Advertiser Disclosure: Many of the savings offers appearing on this site are from advertisers from which this website receives compensation for being listed here. This compensation may impact how and where products appear on this site (including, for example, the order in which they appear). These offers do not represent all deposit accounts available.

Zero Coupon CDs

December 18, 2008

By Joe Taylor | Money Rates Columnist

Investors with longer time horizons and diversified savings portfolios may enjoy the convenience of zero coupon certificates of deposit. "Zero coupon" refers to the fact that interest accruing on this kind of CD is rolled back into the investment. Although this kind of dividend reinvestment requires additional tax planning, zero coupon CD holders enjoy some of the highest yields offered by traditional banks.


How to Collect the Interest on Zero Coupon CDs

When banks offer a zero coupon CD, they withhold interest on that account until the certificate's maturity date. At that time, account holders collect the face value of their certificate, which includes the projected amount of interest earned during the term. By collecting all of the interest at maturity, account holders qualify for significantly higher interest rates than traditional certificates of deposit. In return for such high rates and yields, depositors typically agree to hang on to zero coupon CDs for much longer terms than traditional certificates of deposit.


How to Value Zero Coupon CDs

Current CD interest rates help determine the "face value" of a zero coupon CD. For instance, if rates hover at about 4%, a private bank may offer you a zero coupon CD for $50,000 with a face value of $75,000 and a term of seven years. When rates rise above 7%, however, the face value offered by competitive banks could rise to $100,000 or more, depending on market conditions.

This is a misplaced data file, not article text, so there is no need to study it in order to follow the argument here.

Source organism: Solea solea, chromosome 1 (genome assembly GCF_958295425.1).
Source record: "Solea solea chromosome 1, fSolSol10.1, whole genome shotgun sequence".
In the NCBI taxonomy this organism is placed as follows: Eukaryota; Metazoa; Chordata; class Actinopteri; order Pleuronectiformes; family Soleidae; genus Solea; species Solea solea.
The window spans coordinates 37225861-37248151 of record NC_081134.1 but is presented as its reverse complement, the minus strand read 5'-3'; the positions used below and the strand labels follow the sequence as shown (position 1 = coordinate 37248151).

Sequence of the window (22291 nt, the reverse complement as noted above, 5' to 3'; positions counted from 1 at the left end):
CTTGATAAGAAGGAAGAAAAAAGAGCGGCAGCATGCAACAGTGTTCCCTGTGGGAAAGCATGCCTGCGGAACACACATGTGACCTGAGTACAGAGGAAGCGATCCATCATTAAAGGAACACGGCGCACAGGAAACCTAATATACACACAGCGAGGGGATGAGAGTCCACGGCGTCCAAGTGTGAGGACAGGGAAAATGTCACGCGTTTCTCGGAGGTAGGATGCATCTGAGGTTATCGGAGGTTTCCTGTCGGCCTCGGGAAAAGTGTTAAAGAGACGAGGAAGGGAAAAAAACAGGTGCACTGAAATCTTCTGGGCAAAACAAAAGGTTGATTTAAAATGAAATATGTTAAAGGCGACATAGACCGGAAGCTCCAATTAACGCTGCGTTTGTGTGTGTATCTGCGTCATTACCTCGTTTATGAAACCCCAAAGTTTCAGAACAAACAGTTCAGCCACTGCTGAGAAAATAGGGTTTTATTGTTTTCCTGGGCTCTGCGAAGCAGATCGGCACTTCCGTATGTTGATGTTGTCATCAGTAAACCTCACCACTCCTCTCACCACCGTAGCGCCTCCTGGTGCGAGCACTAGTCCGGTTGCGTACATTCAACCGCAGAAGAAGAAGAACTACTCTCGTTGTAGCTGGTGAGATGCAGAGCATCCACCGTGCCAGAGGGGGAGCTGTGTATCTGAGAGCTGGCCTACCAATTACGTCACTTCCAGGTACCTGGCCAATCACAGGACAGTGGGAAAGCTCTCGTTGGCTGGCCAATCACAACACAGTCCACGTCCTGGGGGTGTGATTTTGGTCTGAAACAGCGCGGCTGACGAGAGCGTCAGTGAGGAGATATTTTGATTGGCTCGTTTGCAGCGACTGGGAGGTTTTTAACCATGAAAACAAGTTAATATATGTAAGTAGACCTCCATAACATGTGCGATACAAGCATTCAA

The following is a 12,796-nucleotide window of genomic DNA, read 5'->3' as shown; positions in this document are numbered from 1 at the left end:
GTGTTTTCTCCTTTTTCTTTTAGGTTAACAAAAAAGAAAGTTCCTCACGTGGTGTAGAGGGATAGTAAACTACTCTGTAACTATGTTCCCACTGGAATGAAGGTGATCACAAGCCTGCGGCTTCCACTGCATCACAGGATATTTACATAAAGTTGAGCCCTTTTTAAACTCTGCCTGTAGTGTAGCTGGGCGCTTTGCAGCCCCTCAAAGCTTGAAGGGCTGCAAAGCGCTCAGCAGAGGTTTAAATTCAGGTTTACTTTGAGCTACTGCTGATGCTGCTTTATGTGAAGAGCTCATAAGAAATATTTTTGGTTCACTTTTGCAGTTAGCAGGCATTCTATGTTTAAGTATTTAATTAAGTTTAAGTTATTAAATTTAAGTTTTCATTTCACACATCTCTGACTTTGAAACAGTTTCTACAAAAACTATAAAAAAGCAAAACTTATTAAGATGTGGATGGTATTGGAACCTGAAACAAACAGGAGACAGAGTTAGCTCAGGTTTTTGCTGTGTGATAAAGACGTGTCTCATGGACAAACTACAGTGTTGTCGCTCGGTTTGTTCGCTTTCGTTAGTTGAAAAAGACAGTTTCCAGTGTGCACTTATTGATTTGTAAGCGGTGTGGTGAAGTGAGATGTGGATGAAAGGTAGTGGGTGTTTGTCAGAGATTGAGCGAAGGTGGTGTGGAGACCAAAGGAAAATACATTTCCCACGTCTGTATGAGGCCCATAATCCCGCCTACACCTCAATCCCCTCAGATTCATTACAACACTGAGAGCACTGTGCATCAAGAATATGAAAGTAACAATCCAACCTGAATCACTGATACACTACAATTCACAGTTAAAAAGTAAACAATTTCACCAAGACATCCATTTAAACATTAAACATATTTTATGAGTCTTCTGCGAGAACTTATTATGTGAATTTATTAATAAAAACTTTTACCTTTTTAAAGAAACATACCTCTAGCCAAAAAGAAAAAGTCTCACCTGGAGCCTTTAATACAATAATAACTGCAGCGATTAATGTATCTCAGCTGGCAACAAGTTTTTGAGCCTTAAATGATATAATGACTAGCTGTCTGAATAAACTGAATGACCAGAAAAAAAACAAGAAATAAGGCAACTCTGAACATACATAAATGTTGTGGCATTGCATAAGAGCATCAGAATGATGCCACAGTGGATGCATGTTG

How to Plan with Zero Coupon CDs

Zero coupon CDs require a higher degree of commitment and planning on the part of investors when compared to traditional certificates of deposit. In most cases, the interest earned on a zero coupon CD is taxable each year over the course of the account's term. This means that account holders must keep a separate cash reserve to cover the anticipated taxes on interest that they won't be able to withdraw for years. However, this arrangement could create some tax benefits and breaks, especially for account holders who want to avoid logging a large lump sum of interest income at the end of the term.


Why Banks Like Talking About This Best Kept Secret

Current CD rates often reflect the short-term needs of banks to increase their deposit bases. With larger deposit bases and reduced need to pay out on withdrawals, banks can leverage account holders' money into more lucrative investments. As a result, highly competitive banks are eager to offer zero coupon CDs to their favorite customers.


Current CD comparative rates for zero coupon CDs can be hard to come by. With relatively few customers even asking about these unusual savings instruments, banks rarely even have printed information on their offerings to hand out to customers. Therefore, investors seeking out zero coupon CDs can look for suggested rates online and discuss prospective deals with bank officers.


Your responses to ‘Zero Coupon CDs’

Showing 0 comments | Add your comment
Add your comment
(will not be published, required)